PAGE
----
Baltimore County Department of Health
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Baltimore, MD 21212-2130
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A. By the bite of a tick infected with Lyme disease bacteria.
A. Young ticks become infected by feeding on small rodents, such as the white-footed mouse, and other mammals that are infected with the bacterium Borrelia burgdorferi. In later stages, these ticks then transmit the disease to humans and other mammals during the feeding process. Lyme disease is maintained in the blood systems and tissues of small rodents.
A. No, Lyme disease is not transmitted from person-to-person. For example, you cannot get infected from touching or kissing a person who has Lyme disease, or from a health care worker who has treated someone with the disease, or by sexual contact.
A. Within days to weeks following a tick bite, 80 percent of patients will have a red, slowly growing bull's-eye rash (called erythema migrans), accompanied by general tiredness, fever, headache, stiff neck, muscle aches, and joint pain. If untreated, weeks to months later some patients may develop arthritis, including intermittent episodes of swelling and pain in the large joints; neurological abnormalities, such as aseptic meningitis, facial palsy, motor and sensory nerve inflammation, inflammation of the brain; and, rarely, cardiac problems, such as atrioventricular block, acute inflammation of the tissues surrounding the heart or enlarged heart.
A. For the red bull's-eye rash (erythema migrans), usually 7 to 14 days following tick exposure. Some patients present with later manifestations without having had early signs of disease.
A. Yes. Having had Lyme disease does not protect against re-infection. Some persons have had Lyme disease more than once after re-exposure to infected ticks. Tick bite prevention such as wearing appropriate clothing when in tick-infested areas, daily tick checks, and quick removal of attached ticks is important.
A. Lyme disease is the leading cause of vector-borne infectious illness in the U.S. with about 23,000 cases were reported in 2005, though the disease is greatly under reported. Twelve states account for over 90 percent of reported cases.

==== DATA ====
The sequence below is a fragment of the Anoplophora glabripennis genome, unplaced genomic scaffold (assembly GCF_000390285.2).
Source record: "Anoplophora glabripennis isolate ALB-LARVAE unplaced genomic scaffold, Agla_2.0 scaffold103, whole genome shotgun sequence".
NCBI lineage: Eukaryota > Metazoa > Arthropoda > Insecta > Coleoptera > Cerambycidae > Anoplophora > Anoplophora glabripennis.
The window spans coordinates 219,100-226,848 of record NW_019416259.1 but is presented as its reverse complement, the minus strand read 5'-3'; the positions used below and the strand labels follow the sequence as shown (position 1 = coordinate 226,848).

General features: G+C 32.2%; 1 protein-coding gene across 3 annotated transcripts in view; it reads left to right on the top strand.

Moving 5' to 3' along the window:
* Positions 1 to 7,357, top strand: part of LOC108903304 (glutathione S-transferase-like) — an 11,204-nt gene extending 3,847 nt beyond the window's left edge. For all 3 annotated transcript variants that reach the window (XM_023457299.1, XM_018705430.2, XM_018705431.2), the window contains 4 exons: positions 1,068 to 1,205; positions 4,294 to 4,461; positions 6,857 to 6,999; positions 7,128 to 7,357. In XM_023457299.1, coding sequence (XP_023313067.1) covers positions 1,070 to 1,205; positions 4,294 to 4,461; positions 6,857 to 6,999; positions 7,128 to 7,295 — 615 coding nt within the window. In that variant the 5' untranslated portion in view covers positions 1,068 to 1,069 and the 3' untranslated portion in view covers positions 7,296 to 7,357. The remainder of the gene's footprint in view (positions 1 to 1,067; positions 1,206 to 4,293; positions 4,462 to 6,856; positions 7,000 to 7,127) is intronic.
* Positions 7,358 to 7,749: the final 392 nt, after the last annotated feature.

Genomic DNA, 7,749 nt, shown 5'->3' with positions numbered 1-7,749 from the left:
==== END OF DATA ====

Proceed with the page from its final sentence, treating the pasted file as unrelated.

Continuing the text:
A. Lyme disease is most common during the late spring and summer months in the U.S. (May through August) when nymphal ticks are most active and human populations are frequently outdoors and most exposed. Additionally, most cases of Lyme disease generally are found in the northeastern and upper Midwest states.
A. Persons who frequent areas where infected ticks are common, such as grassy or wooded locations favored by white-tailed deer in the northeastern and upper Midwest states, and along the northern Pacific coast of California.
A. According to experts, antibiotic treatment for 3 to 4 weeks is generally effective in early disease. Later disease, particularly with objective neurological manifestations, may require treatment with intravenous antibiotics for four weeks or more, depending on disease severity. In later disease, treatment failures may occur and re-treatment may be necessary. Get the latest treatment guidelines from Infectious Diseases Society of America.
A. Although this is not routinely recommended, it may be beneficial for some persons in areas where Lyme disease is common. Health care providers must determine whether the advantages of prescribing antibiotics after tick bite outweigh the disadvantages.
If you answer “yes” to the following questions, discuss the possibilities with your doctor or licensed health care provider.
Were you in an area where Lyme disease is common when you acquired the tick bite? If you are unsure, look at the dark blue areas on this map.
Was the tick attached for at least one full day?
Has it been less than three days since you removed the tick or since it fell off of you?
A. The vaccine for Lyme disease is no longer available. It was discontinued by the manufacturer in 2002, citing low demand. People who were vaccinated are no longer protected against Lyme disease, as protection was not long lasting. There are vaccines available for dogs but no vaccine is available for cats. Get additional vaccination information from the Centers for Disease Control and Prevention.
For questions or more information about Lyme disease, contact 410-887-2724 or e-mail email@example.com.
Revised February 7, 2012